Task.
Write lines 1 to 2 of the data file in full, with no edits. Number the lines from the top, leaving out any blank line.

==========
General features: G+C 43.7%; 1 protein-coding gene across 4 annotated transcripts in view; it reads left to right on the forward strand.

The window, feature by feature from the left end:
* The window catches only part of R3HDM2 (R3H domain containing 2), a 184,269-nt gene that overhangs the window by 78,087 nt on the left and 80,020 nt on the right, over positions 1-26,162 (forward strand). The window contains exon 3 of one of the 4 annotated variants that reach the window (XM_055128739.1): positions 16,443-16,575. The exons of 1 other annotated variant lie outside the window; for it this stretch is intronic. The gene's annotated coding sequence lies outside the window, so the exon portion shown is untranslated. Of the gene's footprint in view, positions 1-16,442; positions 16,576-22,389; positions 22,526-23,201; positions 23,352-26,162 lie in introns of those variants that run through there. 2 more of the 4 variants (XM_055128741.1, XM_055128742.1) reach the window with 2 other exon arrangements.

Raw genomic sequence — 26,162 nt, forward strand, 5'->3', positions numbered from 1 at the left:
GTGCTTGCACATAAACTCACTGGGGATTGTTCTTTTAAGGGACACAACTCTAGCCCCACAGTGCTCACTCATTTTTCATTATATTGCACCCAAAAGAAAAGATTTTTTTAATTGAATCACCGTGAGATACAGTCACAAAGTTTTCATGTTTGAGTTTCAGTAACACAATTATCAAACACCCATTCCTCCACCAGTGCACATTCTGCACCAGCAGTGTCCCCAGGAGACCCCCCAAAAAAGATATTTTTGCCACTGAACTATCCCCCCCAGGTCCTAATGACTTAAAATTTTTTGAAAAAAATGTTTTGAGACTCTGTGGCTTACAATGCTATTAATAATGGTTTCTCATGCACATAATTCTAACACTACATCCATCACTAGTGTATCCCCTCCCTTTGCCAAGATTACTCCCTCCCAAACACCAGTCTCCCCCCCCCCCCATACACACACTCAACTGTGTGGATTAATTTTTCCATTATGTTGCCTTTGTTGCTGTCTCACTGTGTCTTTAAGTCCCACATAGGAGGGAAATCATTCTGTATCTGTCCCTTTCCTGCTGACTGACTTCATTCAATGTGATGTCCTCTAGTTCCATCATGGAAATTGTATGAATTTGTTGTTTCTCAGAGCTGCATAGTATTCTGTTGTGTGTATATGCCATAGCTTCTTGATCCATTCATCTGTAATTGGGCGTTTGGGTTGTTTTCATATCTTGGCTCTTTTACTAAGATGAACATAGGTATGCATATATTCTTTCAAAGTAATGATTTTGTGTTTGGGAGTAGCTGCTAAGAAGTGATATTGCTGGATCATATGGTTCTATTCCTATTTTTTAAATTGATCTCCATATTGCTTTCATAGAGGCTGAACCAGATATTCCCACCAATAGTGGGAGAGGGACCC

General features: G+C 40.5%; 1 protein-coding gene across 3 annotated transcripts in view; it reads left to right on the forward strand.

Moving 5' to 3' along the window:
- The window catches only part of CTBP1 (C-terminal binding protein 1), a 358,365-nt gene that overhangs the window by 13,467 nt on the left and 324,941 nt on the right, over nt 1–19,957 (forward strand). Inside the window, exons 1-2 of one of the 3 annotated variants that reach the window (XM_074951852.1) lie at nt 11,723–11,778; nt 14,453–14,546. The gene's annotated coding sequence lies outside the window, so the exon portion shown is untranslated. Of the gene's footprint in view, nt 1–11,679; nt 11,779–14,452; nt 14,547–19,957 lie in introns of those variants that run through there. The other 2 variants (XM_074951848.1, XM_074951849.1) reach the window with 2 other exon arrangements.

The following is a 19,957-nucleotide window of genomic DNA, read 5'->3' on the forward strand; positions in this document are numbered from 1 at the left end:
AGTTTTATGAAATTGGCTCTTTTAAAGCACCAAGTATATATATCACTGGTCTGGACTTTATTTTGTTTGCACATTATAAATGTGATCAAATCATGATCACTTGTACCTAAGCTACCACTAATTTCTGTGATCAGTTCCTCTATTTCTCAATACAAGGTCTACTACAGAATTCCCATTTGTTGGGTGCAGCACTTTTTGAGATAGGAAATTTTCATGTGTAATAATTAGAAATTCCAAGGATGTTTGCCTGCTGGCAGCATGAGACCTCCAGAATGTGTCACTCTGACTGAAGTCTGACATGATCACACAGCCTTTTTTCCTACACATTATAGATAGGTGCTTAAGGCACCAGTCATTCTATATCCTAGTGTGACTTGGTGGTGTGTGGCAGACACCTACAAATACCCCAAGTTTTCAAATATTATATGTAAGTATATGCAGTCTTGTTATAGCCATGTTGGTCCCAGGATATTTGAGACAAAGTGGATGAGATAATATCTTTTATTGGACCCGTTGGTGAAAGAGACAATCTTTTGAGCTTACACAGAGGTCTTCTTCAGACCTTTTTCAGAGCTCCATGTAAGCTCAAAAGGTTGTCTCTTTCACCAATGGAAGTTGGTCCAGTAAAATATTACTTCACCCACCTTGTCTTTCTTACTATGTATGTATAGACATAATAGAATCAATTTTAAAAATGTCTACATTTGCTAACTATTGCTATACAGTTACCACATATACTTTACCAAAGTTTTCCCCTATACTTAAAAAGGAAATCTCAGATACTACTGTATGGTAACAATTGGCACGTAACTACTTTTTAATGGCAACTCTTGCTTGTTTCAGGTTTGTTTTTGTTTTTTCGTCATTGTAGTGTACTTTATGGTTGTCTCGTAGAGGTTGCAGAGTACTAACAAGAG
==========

General features: G+C 43.7%; 1 protein-coding gene across 4 annotated transcripts in view; it reads left to right on the forward strand.

The window, feature by feature from the left end: